Jeff Cox is the finance editor for CNBC.com where he manages coverage of the financial markets and Wall Street. His stories are routinely among the most-read items on the site each day as he interviews some of the smartest and most well-respected analysts and advisors in the financial world. He also is a frequent guest on CNBC.
Over the course of a journalism career that began in 1987, Cox has covered everything from the collapse of the financial system to presidential politics to local government battles in his native Pennsylvania.
Cox joined CNBC in 2007 just as the worst of the credit crisis was about to explode and as the website was still in the infancy of its new rollout.
He helped chronicle the collapse of Bear Stearns and then Lehman Brothers, writing insightful and important stories about the demise of some of Wall Street's leading names and how investors could navigate their way through the crisis. His articles also have appeared on the Web for USA Today, the Christian Science Monitor, Yahoo Finance and other CNBC partners.
Cox co-authored with Peter Tanous the 2011 book "Debt, Deficits and the Demise of the American Economy."
Prior to coming to CNBC, Cox worked at CNNMoney where he wrote a series of analyses, which were the first to tie the surging demand for ethanol to rising prices at the supermarket. He wrote extensively on alternative energy while at CNN and covered technology as well.
He has received multiple awards over the course of his career, including from the Society of American Business Editors and Writers as well as newspaper associations in New Jersey and Pennsylvania. The Pennsylvania Newspaper Association cited him twice for commentary, including a series of columns he wrote after the Sept. 11, 2001, terrorist attacks.
He also served as lead editor for award-winning projects on gangs, child molestation and the cost of education, a project on which he spoke at Columbia University. The cost of education series was honored by the New Jersey Press Association for public service journalism.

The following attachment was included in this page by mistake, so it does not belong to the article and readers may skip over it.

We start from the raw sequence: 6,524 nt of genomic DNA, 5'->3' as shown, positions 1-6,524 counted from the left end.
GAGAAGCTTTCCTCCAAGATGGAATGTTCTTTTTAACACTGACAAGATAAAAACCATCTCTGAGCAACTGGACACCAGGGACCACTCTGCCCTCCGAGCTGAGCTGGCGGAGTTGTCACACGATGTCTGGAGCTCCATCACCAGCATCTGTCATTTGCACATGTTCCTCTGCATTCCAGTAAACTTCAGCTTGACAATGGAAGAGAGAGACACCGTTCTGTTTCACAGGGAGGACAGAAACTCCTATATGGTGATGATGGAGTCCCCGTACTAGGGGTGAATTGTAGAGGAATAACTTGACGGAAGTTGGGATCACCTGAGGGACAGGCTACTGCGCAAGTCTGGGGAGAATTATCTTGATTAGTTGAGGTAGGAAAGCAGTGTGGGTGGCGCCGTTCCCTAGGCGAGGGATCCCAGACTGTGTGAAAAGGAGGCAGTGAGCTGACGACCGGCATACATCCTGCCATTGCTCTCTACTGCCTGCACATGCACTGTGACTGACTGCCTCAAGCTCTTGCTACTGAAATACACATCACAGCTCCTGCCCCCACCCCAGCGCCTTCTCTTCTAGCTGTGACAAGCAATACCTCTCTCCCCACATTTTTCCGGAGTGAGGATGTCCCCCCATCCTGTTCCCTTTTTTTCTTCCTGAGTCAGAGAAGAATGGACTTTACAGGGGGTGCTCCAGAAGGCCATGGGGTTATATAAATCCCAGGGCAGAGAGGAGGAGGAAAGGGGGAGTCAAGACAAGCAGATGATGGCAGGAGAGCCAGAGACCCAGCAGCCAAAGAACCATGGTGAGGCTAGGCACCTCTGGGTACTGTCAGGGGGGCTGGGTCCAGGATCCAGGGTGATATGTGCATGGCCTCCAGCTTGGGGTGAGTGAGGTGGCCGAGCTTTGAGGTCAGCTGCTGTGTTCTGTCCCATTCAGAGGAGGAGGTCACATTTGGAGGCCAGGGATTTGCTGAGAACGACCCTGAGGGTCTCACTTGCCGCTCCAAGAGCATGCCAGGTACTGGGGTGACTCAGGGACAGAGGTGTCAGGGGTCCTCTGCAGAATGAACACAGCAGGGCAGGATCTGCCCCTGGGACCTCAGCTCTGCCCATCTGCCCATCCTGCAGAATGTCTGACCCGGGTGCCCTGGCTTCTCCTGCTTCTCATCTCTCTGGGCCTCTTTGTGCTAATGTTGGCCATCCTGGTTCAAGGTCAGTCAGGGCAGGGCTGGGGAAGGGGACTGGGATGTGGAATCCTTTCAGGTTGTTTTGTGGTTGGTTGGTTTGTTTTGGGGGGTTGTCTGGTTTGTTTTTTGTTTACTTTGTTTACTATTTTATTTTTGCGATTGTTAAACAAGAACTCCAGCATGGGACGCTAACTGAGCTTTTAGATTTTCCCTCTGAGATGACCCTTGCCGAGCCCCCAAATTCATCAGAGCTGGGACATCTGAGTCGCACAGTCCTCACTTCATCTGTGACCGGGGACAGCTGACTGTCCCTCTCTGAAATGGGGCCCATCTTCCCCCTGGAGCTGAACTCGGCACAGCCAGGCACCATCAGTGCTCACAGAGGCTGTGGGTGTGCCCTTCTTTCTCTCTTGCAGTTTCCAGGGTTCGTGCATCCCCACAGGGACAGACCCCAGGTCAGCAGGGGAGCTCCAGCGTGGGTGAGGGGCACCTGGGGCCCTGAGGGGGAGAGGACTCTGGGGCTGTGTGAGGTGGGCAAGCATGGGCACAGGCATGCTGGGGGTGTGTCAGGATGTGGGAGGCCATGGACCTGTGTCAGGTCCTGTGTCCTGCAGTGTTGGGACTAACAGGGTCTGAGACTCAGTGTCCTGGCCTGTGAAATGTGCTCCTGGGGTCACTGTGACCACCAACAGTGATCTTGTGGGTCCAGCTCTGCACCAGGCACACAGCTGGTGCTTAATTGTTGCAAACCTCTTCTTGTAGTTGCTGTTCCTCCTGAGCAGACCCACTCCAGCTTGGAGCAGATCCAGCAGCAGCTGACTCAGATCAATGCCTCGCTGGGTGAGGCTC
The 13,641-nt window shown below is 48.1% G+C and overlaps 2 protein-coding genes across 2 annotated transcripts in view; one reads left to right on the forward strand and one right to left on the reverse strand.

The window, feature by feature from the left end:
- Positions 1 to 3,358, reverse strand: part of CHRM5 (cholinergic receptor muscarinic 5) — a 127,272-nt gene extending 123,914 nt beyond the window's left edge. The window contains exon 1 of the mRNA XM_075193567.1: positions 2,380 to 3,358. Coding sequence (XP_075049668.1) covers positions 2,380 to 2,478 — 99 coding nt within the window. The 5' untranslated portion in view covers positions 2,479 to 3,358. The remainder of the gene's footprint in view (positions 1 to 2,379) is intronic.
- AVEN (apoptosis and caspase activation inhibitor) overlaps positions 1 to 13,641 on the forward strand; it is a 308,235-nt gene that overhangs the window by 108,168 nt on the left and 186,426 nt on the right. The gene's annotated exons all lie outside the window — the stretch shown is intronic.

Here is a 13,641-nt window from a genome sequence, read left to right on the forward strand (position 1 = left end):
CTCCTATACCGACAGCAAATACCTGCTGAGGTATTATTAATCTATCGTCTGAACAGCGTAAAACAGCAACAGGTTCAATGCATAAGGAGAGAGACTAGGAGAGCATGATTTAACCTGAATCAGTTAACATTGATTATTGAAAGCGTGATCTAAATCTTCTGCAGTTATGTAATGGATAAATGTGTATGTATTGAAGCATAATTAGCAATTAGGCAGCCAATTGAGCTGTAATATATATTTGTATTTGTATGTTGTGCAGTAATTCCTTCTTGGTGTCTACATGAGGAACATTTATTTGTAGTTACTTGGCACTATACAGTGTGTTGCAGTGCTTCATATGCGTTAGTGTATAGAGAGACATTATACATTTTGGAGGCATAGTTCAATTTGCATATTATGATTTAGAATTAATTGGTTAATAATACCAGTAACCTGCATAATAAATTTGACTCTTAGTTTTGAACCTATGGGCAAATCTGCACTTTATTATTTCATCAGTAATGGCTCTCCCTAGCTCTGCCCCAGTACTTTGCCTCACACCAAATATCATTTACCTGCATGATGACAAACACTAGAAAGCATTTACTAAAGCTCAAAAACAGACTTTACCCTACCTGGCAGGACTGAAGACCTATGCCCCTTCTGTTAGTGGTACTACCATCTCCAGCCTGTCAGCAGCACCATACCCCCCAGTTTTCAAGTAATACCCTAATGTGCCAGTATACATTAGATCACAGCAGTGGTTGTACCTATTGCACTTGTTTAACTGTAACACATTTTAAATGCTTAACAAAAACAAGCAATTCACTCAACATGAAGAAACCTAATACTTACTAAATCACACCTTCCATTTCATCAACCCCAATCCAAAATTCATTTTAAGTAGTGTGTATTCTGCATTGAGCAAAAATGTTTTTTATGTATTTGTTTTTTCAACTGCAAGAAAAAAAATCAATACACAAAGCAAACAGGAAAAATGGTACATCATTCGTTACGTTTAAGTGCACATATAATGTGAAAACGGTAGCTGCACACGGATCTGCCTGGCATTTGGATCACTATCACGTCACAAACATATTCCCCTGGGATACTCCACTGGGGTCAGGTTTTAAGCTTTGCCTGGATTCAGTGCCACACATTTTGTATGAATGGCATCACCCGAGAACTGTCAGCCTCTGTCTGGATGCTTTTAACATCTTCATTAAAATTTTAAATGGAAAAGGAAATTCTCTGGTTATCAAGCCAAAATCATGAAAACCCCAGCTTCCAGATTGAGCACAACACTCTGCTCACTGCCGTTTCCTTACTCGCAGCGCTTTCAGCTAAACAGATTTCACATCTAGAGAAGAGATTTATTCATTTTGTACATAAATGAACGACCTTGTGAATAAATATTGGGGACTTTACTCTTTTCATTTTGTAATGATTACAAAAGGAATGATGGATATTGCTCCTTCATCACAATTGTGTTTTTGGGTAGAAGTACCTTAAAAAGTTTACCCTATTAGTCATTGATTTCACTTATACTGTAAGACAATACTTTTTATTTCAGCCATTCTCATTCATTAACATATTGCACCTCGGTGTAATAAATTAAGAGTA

In all, Cox spent 18 years in print, including nine years in senior editing positions.
A graduate of Bloomsburg University, Cox lives in Pennsylvania, on the Delaware River, with his wife, MaryEllen.
Follow Jeff Cox on Twitter @JeffCoxCNBCcom.
The lack of a flight to the US dollar and Treasurys during the crisis in Egypt is a warning sign that investors are moving away from traditional American safety plays, Pimco's Mohamed El-Erian told CNBC.
Investors looking for Black Swans in the stock market may be able to find them in the latest offering from the Chicago Board Options Exchange.
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With nobody willing to step in front of the runaway freight train on Wall Street, market pros are left with an ironically vexing problem: How do you make money in a market that just keeps moving in the same direction?
Federal Reserve Chairman Ben Bernanke heads to Capitol Hill on Wednesday with yet another charge to fend off—that the central bank's loose monetary policies are ignoring a looming inflation risk.
The Federal Reserve should start raising interest rates now in order to head off inflation later, Rep. Paul Ryan told CNBC.
"Commodity markets see inflation, bond markets see inflation, and obviously with equities growing, they're inflating," says one pro. "So I don't see a lot of sustenance to suspending disbelief that Ben Bernanke says there's no inflation."
In addition to signaling slow growth in jobs, the unemployment report reinforces the deep synergy between the Federal Reserve and the stock market.
With memories of last May's "Flash Crash" still fresh, now comes warning of a market meltdown that could extend beyond stocks—a "Splash Crash" that would include currencies, commodities and bonds.
Some of the recent speculation about where rates are going seems to have gotten at least a bit overdone.
As another key debt payment date closes in, here's a primer on what you should know.
The latest record to fall is for not doing much of anything at all.
Think about the Chinese economy and stock market as basically being a fun-house mirror view of its American counterpart.
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New Barclays Chairman John McFarlane will wield the axe even more quickly at the bank, it emerged Wednesday.
The Fed is expected to point to a growing U.S. economy and stronger job market as it sets the stage for a possible interest rate hike in September.